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5 MORE Things About Teaching Elementary Music (That You Didn't Learn in Undergrad)

5 MORE Things About Elementary Music (That You Didn't Learn in Undergrad)

educational tips elementary music first year Feb 02, 2021


      I often try to explain to my friends outside of the world of education what it is truly like to be an elementary music teacher. Sure, everyone has been to school and has some schema around what they believe it is like.  However, I am constantly finding occasions where people continue to be flabbergasted by what they believe to be true and the reality of our job. It does not quite mix. The best representation I have seen of this recently was shared with me by my administrator. It is a meme that captures this difference impeccably! 

(Author unknown)

(Author unknown)

      Have truer words ever been written? I laughed. I cried. And, I considered how teachers get from the few basic party tricks we learn in undergraduate programs to the amazing music educators we have become!  Although I can understand the confusion from people outside of the profession assuming they knew what was involved in teaching from their perspective as students, there are plenty of things that programs preparing pre-service teachers leave out. I assume this is because our job encompasses so much it would be hard to cover it all in 14 years let alone in the four or five years of a typical undergraduate program. But, I am here to tell you, there are some things that were left out nonetheless. 

1. Teacher of ALL things

      Elementary music teachers do A LOT more than just sing songs! I had participated in methods, and even student taught in an elementary music classroom my senior year, but it was not until I was setting up a safe and fun learning environment of my own that I realized how much of an elementary music teachers time goes into teaching compassion, empathy, kindness, respect, understanding of different cultures and other differences between learners in the classroom. Elementary music teachers are actually the teacher of all things using the vehicle of active music making as a tool for helping to grow students as learners and people.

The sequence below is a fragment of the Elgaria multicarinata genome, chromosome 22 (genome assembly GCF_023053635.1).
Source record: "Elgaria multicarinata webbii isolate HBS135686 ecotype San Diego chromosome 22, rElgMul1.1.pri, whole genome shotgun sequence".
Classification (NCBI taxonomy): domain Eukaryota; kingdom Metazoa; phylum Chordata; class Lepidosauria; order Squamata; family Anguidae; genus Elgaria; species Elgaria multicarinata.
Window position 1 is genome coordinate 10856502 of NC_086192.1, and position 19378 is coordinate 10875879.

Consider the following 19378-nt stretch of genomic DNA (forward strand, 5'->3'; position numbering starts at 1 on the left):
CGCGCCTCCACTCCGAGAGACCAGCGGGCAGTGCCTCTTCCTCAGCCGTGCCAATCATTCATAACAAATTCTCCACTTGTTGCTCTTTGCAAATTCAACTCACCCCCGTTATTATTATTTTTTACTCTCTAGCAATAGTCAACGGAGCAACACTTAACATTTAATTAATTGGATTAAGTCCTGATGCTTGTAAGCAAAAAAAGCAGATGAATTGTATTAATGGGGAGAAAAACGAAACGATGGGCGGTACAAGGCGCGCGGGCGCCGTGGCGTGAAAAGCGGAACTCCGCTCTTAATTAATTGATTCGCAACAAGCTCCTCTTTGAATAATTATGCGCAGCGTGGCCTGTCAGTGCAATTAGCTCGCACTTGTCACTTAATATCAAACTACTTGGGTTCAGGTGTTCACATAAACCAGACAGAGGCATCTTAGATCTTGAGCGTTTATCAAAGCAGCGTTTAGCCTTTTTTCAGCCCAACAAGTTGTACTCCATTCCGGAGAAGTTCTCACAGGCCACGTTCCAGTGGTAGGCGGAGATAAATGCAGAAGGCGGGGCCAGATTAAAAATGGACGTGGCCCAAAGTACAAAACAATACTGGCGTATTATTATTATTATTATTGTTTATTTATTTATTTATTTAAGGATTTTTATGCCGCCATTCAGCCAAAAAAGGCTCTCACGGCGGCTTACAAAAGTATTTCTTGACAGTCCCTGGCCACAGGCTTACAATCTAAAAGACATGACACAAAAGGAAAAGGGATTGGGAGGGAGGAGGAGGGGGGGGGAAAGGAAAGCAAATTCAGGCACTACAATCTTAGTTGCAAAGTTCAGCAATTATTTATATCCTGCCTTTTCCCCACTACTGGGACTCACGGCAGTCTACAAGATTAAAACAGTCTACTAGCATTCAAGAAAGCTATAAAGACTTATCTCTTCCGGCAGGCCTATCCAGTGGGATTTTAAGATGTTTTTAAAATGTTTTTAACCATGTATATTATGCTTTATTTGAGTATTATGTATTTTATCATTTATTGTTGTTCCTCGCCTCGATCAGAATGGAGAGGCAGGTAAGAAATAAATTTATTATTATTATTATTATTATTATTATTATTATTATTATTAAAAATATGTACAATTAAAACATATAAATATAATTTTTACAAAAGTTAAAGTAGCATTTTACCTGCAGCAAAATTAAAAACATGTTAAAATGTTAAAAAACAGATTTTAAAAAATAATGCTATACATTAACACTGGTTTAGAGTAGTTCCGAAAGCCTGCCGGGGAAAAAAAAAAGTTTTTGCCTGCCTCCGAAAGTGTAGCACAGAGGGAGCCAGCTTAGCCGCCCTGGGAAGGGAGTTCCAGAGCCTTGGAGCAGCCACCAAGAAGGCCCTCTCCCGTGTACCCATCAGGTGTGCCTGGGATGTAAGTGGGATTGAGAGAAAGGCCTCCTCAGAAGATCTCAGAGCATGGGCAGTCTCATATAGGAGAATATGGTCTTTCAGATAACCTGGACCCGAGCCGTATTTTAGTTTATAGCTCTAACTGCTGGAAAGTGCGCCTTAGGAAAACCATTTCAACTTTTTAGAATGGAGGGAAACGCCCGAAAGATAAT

2. All are Welcome Here

      If you do not have this book in your personal collection of children’s books, RUN! Oh wait! I think that might be #6 for my list. They do not teach you that becoming an elementary music teacher also turns you into a children’s book lover/hoarder/connoisseur. 

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      I read this particular book at the beginning of every year. I love the part that says “We’re part of a community. Our strength is our diversity. A shelter from adversity. All are welcome here.” The music room is truly a community where this statement is so true. What they do not teach you in undergrad is how HARD that can be. In order to serve all of the children within our classroom, not only do you need to be a teacher of all the things, but elementary music teachers need to be well versed in ways you can extend and modify curriculum to help to reach even the most exceptional of learners.  It is a privilege and a challenge to find ways to make music accessible to all.

      I have also learned through experience that it is helpful to have a firm understanding of the social emotional learning (SEL) that happens within your building as having students with behaviors that are not ideal for a classroom environment are part of every day life.  It is really helpful to be able to use the language that they are taught in the SEL curriculum as additional tools in your toolbox. The art of deescalating situations that might arise during music makes the room a place all students want to be and can learn together. “You have a place here. You have a space here. All are welcome here.”

3. Teach to YOUR students

      In your undergraduate work, you probably studied all the different methods of teaching elementary music. Kodaly, Orff, Dalcroze, Eurythmics, and many more! What they did not tell us is truly all your students need is YOU! Of course, understanding the history, the theory and common practice of each method is important. But, often each of these methods has to be tailored and delivered in a way that reaches the students at your school.